Cambridge days and the summer of ’68 with Nigar Ahmad
There was no brighter star in the intellectual firmament of Cambridge University in the late 1960s than Nigar Ahmad, who was studying economics and was a favorite of her professors. This was truer for the dozen or so coterie of Pakistani students attending Cambridge who adored Nigar as she automatically took on the leadership role of the community.
Pakistani students were poor—confined to spending just £50 a month on living expenses due to State Bank of Pakistan regulations. They were often confused and in doubt of which courses and subjects to take. They were also always hungry, fed up with the boiled British food and desperate for some desi fare and craved for news from home in an era when there was no Internet or Twitter or even email. News came in letters and the occasional telephone call.
Nigar always provided everything. She would loan you money when you ran out and the next month’s allowance had not arrived, she would spend hours with you discussing your course materials and any other problems, she would invariably have daal or keema in her room ready for her ever hungry colleagues and she would always have news to share from her huge web of friends back home.
Nigar’s most memorable contribution was the summer picnics she organized—often in a heartbeat. She would gather enough things to eat and drink and the small Pakistani community would assemble—either on the lawns of her college, New Hall, or on the meadows of the village of Grantchester, which overlooked the River Cam just outside Cambridge.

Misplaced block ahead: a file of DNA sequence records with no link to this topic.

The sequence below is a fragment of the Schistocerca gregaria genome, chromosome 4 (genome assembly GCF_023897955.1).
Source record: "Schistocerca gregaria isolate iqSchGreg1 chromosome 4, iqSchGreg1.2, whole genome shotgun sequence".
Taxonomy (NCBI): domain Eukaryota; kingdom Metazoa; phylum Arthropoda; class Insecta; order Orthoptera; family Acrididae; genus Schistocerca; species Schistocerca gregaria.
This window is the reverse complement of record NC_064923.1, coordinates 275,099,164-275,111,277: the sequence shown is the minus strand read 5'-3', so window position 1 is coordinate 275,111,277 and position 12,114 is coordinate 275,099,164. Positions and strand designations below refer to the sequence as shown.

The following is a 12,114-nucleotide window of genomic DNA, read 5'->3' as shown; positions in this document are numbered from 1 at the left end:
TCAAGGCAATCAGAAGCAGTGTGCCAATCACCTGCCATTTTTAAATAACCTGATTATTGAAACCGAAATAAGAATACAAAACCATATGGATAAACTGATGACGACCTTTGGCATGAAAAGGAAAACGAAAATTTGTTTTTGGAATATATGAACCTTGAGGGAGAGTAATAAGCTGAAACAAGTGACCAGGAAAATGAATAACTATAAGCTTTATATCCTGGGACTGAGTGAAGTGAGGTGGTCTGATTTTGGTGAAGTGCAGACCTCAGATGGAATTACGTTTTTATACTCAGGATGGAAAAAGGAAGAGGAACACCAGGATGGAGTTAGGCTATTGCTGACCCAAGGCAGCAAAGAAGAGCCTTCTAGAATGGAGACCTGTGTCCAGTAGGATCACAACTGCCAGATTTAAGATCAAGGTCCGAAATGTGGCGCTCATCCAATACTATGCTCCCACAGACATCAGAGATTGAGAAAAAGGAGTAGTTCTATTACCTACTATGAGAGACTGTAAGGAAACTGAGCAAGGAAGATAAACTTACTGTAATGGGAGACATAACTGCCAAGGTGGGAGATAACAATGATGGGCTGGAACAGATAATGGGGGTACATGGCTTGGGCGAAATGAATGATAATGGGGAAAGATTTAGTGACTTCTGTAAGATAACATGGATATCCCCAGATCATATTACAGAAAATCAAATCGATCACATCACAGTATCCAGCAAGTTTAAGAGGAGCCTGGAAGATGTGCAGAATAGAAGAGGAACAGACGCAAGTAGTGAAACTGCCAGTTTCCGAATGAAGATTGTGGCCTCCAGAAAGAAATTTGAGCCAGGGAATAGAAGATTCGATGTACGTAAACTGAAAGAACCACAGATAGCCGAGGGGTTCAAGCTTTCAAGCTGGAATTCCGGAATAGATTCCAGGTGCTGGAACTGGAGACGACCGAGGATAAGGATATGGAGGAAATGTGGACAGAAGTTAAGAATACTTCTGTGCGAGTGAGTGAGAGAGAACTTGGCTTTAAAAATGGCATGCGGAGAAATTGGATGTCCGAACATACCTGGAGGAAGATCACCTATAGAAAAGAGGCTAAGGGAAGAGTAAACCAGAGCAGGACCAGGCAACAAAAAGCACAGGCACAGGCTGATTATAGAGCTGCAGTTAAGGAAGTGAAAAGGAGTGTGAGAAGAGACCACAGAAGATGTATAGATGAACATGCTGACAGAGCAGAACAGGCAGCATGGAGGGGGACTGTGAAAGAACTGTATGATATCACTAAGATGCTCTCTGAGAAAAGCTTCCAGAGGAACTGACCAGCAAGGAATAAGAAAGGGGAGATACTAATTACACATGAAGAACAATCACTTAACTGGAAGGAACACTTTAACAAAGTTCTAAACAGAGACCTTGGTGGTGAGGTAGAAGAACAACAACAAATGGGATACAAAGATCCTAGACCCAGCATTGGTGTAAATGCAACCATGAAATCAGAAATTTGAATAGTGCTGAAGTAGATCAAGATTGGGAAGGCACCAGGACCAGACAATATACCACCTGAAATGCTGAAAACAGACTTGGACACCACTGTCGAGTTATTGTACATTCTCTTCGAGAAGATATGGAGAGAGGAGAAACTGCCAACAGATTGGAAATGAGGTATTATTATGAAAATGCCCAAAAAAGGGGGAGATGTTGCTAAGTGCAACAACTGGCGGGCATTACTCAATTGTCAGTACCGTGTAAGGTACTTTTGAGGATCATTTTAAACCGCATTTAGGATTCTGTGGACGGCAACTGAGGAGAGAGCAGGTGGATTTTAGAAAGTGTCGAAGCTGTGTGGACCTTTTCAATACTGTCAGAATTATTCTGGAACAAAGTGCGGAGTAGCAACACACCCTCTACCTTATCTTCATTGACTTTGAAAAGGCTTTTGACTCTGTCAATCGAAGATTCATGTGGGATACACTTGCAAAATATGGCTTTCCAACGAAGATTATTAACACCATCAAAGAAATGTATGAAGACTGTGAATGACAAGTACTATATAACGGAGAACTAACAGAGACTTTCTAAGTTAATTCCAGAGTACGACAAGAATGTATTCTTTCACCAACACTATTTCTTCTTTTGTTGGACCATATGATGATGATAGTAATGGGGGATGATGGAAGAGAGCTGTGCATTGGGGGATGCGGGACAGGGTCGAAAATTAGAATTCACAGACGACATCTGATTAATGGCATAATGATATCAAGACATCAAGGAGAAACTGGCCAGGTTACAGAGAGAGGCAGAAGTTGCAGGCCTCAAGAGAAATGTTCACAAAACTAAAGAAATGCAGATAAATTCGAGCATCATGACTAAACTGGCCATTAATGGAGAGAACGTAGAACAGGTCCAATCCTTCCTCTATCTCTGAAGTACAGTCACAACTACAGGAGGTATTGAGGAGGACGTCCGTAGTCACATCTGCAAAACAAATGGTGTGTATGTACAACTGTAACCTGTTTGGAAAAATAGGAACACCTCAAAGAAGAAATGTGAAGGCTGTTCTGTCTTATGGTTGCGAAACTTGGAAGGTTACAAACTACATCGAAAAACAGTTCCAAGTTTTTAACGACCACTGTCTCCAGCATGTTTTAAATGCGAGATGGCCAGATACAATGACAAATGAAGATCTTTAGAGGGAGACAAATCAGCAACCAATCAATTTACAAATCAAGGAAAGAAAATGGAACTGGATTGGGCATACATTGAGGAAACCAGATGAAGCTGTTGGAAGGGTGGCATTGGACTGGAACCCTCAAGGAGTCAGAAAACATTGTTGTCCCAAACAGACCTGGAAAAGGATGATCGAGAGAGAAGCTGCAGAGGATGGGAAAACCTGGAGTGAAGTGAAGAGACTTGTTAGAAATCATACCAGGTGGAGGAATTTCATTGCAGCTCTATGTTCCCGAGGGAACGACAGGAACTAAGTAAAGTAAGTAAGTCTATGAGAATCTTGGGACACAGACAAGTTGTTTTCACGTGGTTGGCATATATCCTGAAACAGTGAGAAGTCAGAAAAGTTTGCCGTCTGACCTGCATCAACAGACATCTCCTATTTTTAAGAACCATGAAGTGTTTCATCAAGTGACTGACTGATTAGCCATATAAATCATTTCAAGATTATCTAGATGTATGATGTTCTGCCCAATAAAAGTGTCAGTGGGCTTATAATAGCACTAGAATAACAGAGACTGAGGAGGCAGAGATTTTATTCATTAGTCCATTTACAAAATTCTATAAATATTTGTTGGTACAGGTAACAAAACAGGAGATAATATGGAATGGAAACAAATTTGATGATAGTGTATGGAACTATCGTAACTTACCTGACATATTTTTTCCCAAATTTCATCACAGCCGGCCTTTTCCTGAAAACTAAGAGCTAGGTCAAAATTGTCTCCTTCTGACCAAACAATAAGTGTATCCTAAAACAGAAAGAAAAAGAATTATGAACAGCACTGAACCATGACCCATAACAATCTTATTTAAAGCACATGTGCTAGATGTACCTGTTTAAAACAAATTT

On a warm sunny day in spring or summer, there was no better way to while away the afternoon eating, chatting, and laughing with Nigar and fellow students. Invariably the talk turned to home, where there were tumultuous events happening: the fall of the government of President Ayub Khan, the martial law of Gen. Yahya Khan, the devastating tornado in East Pakistan that killed thousands of people and would lead to the eventual crackdown in Dacca, the war with India and the loss of half the country. Pakistan was still a country in the making and we were all determined to contribute to its betterment—no one more so than Nigar.
Those bucolic days by the river amid the flowers and the green lawns, the sound of birds and other students on the river in their punts sailing by was something that none of us ever forgot and that was largely due to the enormous and indomitable presence of Nigar.
She would go on to help start the women’s movement in Pakistan, set up organizations that would improve the economic and social wellbeing of women, she would struggle against the state and obscurantism, and she would become one of the finest economists Pakistan has produced. All her life her tiny beautiful frame would always be bounding with energy and a desire to serve those around her. She will never be forgotten.
Rashid is an award-winning journalist and author of, among others, the seminal and bestselling Taliban: Militant Islam, Oil and Fundamentalism in Central Asia.
From our March 11 – 18, 2017, issue.